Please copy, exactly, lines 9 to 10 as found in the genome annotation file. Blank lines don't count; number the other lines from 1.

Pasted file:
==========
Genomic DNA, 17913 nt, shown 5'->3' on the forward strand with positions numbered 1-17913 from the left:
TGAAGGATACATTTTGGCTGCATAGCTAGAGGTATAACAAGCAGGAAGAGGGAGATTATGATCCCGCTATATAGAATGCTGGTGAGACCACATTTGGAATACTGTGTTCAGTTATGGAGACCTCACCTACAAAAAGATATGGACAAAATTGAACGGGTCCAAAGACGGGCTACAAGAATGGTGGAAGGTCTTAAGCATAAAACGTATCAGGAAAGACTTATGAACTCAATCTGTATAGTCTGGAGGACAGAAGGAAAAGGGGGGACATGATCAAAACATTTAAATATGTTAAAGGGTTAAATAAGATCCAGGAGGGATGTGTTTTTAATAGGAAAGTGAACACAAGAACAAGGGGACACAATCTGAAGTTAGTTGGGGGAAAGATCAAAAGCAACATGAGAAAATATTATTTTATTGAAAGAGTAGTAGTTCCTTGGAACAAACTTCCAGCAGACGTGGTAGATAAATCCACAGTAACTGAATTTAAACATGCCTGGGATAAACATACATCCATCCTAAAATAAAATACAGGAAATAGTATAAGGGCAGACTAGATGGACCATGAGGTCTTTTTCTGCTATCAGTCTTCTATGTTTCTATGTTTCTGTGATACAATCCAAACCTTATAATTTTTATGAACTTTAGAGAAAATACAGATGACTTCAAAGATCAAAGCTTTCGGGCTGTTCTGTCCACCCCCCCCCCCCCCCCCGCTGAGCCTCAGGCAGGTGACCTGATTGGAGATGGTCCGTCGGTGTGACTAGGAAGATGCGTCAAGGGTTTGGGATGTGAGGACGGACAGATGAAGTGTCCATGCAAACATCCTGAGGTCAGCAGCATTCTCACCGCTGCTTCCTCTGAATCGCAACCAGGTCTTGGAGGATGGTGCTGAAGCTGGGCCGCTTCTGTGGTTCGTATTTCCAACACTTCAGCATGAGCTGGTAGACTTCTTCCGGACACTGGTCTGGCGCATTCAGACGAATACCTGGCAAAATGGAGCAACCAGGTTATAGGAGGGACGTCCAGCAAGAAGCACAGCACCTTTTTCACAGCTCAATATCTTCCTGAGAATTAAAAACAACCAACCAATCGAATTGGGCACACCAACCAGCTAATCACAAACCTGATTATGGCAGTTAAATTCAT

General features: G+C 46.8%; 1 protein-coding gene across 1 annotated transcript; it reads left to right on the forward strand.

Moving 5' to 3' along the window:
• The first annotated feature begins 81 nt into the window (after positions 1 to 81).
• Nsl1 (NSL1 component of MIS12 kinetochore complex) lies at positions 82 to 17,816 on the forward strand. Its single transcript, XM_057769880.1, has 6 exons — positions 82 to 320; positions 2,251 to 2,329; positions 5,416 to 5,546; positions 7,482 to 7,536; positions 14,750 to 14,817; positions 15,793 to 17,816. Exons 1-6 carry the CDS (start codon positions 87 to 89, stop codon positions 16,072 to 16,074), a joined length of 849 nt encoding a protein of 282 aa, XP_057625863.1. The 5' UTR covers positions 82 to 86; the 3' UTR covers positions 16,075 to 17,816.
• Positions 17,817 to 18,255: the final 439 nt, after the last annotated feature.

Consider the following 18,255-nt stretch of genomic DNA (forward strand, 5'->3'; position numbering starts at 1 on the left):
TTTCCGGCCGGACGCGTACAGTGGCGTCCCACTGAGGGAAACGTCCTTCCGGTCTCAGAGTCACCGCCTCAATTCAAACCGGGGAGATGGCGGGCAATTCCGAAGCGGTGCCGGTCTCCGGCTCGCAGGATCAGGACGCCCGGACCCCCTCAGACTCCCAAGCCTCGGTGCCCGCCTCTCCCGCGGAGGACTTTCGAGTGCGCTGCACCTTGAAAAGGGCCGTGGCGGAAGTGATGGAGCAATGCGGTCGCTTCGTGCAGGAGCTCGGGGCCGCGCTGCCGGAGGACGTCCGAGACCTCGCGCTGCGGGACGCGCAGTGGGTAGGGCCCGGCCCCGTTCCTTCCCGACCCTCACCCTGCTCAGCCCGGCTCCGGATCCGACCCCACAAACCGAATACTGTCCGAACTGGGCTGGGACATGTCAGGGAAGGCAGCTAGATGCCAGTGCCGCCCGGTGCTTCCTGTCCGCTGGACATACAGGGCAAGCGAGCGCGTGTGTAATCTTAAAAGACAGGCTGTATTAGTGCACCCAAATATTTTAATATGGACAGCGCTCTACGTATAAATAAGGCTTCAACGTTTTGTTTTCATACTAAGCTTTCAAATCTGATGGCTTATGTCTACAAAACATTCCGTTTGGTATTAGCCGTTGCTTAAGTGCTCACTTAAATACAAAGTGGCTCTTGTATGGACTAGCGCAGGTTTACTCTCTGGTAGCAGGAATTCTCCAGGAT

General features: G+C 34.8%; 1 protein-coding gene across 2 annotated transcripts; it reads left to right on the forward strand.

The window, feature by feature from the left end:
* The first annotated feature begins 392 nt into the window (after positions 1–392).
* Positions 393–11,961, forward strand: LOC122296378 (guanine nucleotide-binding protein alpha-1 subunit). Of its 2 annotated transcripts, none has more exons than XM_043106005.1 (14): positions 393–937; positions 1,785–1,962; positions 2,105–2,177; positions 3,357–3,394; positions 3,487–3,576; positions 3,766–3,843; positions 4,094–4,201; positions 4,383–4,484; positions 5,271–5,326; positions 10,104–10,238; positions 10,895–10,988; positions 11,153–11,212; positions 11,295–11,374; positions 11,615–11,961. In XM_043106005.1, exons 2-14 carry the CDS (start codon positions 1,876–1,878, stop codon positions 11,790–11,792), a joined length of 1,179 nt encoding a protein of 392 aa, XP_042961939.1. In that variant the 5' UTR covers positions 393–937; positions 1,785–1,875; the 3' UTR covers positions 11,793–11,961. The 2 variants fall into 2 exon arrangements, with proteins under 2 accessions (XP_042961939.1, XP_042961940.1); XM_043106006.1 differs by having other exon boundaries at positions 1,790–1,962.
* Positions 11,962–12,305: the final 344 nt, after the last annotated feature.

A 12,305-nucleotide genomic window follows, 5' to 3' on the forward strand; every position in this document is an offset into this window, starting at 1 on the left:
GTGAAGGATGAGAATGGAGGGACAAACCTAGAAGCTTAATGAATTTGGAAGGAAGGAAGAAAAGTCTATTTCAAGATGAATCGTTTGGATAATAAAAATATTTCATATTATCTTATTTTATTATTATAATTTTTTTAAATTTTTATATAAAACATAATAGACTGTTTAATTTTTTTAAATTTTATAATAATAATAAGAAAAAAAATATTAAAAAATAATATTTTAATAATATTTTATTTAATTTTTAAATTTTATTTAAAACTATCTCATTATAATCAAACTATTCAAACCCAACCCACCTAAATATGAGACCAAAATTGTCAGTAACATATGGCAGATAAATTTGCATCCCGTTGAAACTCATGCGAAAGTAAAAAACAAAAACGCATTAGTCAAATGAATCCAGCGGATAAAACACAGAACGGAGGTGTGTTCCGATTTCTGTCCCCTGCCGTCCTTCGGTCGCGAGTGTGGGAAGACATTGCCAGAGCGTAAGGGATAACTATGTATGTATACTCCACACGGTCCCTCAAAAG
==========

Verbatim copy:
TTTCCGGCCGGACGCGTACAGTGGCGTCCCACTGAGGGAAACGTCCTTCCGGTCTCAGAGTCACCGCCTCAATTCAAACCGGGGAGATGGCGGGCAATTCCGAAGCGGTGCCGGTCTCCGGCTCGCAGGATCAGGACGCCCGGACCCCCTCAGACTCCCAAGCCTCGGTGCCCGCCTCTCCCGCGGAGGACTTTCGAGTGCGCTGCACCTTGAAAAGGGCCGTGGCGGAAGTGATGGAGCAATGCGGTCGCTTCGTGCAGGAGCTCGGGGCCGCGCTGCCGGAGGACGTCCGAGACCTCGCGCTGCGGGACGCGCAGTGGGTAGGGCCCGGCCCCGTTCCTTCCCGACCCTCACCCTGCTCAGCCCGGCTCCGGATCCGACCCCACAAACCGAATACTGTCCGAACTGGGCTGGGACATGTCAGGGAAGGCAGCTAGATGCCAGTGCCGCCCGGTGCTTCCTGTCCGCTGGACATACAGGGCAAGCGAGCGCGTGTGTAATCTTAAAAGACAGGCTGTATTAGTGCACCCAAATATTTTAATATGGACAGCGCTCTACGTATAAATAAGGCTTCAACGTTTTGTTTTCATACTAAGCTTTCAAATCTGATGGCTTATGTCTACAAAACATTCCGTTTGGTATTAGCCGTTGCTTAAGTGCTCACTTAAATACAAAGTGGCTCTTGTATGGACTAGCGCAGGTTTACTCTCTGGTAGCAGGAATTCTCCAGGAT

General features: G+C 34.8%; 1 protein-coding gene across 2 annotated transcripts; it reads left to right on the forward strand.